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Letters to the editor

Intel story was far from objective

I found your article (“Intel deal gets green light,” News-Times, Sept. 3 issue) to be more like a puff piece for Intel than objective reporting.

You made no mention of those who testified against the Strategic Investment Program agreement. This is not fair and balanced journalism, but quite the opposite.

Russ Dondero

Forest Grove

Happy birthday to the local Rotary Club

It was my pleasure to attend the Forest Grove Noon Rotary Club’s 90th birthday celebration last week as a citizen of Forest Grove, a member of the Forest Grove Daybreak Rotary Club, and the assistant governor of the west region of our Rotary district.

The service the proud members of this club provide to Forest Grove has been outstanding. During that time they have provided over $1 million in scholarship funding to students from our area as well many other projects. George Horner and Warren Lancaster were the highlight of the meeting, both being members of the club for over 60 years. They provided insight about the people and projects of the club over that time.

Well done, gentlemen. And well done Forest Grove Noon Rotary Club.

Larry Hatch

Forest Grove

Wehby campaign corrupted by Koch brothers’ millions

Oregon U.S. Senate races often bring out the best and worst in Oregonians. In this case, the worst are not Oregonians at all.

Dollars to the tune of $3.6 million from the Koch brothers (“Wehby gets tangled in money web,” News-Times, Aug. 13 issue) — neither of whom are Oregonians — are being poured into the Monica Wehby Senate campaign. The money is to help with television advertisement through the Koch’s political action committee, Freedom Partners Action Fund, which the Koch brothers created in 2011.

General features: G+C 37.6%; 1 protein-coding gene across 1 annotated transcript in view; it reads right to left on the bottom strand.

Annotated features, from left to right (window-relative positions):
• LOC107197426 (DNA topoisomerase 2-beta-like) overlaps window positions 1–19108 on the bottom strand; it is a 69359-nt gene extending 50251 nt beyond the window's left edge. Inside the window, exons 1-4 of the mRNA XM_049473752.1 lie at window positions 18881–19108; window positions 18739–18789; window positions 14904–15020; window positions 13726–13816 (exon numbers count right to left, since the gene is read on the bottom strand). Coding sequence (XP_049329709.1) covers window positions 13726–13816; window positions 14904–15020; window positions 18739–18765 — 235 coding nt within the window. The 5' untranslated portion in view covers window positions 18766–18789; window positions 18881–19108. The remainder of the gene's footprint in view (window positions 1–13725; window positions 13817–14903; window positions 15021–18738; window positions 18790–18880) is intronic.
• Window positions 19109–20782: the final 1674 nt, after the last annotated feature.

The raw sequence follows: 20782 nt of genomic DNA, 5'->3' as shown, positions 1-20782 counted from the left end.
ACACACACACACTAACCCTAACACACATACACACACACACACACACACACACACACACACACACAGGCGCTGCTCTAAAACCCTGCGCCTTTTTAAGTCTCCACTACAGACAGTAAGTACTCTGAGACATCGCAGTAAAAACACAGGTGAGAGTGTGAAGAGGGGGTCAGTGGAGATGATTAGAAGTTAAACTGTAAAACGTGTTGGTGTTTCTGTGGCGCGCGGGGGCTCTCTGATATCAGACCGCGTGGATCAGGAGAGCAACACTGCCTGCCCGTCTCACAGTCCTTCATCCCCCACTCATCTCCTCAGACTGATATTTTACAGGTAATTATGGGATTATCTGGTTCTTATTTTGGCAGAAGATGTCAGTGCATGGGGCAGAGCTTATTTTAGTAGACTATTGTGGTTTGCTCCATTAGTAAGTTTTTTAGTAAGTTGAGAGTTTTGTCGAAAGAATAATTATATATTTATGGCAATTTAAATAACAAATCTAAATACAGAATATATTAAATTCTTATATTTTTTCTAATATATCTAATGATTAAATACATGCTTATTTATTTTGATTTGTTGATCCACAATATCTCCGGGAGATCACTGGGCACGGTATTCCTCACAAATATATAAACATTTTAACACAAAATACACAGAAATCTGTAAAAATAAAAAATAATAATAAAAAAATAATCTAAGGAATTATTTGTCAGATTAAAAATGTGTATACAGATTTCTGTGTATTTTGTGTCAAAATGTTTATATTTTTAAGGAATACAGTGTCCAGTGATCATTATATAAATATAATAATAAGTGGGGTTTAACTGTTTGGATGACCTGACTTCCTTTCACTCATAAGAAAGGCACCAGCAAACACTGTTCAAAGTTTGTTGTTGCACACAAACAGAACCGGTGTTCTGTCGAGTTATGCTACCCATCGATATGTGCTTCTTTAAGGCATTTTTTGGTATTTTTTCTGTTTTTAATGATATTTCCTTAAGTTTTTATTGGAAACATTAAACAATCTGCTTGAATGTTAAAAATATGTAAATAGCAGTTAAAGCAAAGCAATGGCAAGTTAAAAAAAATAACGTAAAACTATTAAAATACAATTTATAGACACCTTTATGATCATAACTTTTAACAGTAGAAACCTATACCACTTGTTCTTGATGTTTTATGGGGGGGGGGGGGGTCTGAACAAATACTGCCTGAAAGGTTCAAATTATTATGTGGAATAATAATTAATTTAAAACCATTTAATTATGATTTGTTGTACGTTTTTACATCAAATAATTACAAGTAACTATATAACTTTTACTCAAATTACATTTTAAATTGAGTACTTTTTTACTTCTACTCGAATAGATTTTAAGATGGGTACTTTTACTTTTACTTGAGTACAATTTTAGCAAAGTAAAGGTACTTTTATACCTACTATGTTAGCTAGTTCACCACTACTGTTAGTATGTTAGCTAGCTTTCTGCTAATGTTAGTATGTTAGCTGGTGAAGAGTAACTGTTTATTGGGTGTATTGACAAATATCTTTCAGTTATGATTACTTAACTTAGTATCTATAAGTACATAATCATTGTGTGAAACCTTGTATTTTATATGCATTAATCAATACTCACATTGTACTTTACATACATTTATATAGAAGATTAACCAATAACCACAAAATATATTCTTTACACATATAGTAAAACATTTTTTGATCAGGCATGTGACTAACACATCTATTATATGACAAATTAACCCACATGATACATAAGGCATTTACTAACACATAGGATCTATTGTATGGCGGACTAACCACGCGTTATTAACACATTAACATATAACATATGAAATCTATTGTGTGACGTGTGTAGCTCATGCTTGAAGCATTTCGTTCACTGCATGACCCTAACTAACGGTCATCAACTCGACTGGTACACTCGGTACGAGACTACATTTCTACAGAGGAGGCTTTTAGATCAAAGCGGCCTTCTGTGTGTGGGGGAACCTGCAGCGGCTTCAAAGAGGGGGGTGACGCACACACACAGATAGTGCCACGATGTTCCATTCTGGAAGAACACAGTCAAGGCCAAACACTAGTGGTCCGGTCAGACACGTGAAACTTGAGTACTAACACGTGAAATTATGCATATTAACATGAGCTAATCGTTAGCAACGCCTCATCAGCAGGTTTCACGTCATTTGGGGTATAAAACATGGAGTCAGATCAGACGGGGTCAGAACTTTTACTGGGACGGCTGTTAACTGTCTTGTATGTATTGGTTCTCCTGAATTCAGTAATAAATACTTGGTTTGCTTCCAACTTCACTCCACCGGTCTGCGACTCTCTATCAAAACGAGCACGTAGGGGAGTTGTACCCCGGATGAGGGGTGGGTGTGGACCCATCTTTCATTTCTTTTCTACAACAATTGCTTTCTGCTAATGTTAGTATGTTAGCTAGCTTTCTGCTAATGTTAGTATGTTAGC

This type of money sends a clear message not of a moderate platform, but of a hard right-wing agenda of the Koch brothers.

U.S. Sen. Jeff Merkley stands for hope and progress. Since the “Citizens United” case ruled that money is speech, Jeff Merkley and his supporters’ speech is worth a lot of money. So, speak out and let them know that — as in the lyrics of “Forever in Blue Jeans” — “Money talks, but it can’t sing, and it can’t walk.”

Let’s start singing about clean air, excellence in public schools, health care for all and a strong Social Security system. Let’s walk in the direction that gets us there.

The talking money of the Koch brothers walks backwards and sings a song meant to bring the blues.

Michael Jeffery


Labor advocate is wearing rose-colored glasses

Ms. Callie Vandewiele (“Honoring hard-earned workers’ rights,” News-Times, Aug. 27 issue) looks at history through rose-colored glasses.

For one thing, she is crediting political advocacy for the improved working conditions, rather than the simple fact that the market in an increasingly rich country was driving wages up anyway. Then she forgets that the labor movement was concerned with driving up wages by keeping competitors such as Irish and blacks out of jobs — a condition that continues to this day for blacks, many of whom have become a permanently unemployable underclass at least in part through the action of the minimum wage.

She also ignores the role of the politicization of labor in driving jobs offshore, and in favoring big business over their smaller competitors (who don’t have the resources to contend with innumerable regulations).

She ought to try getting out of the academic world and starting her own business, so she can discover how the world really works.

Paul Bonneau


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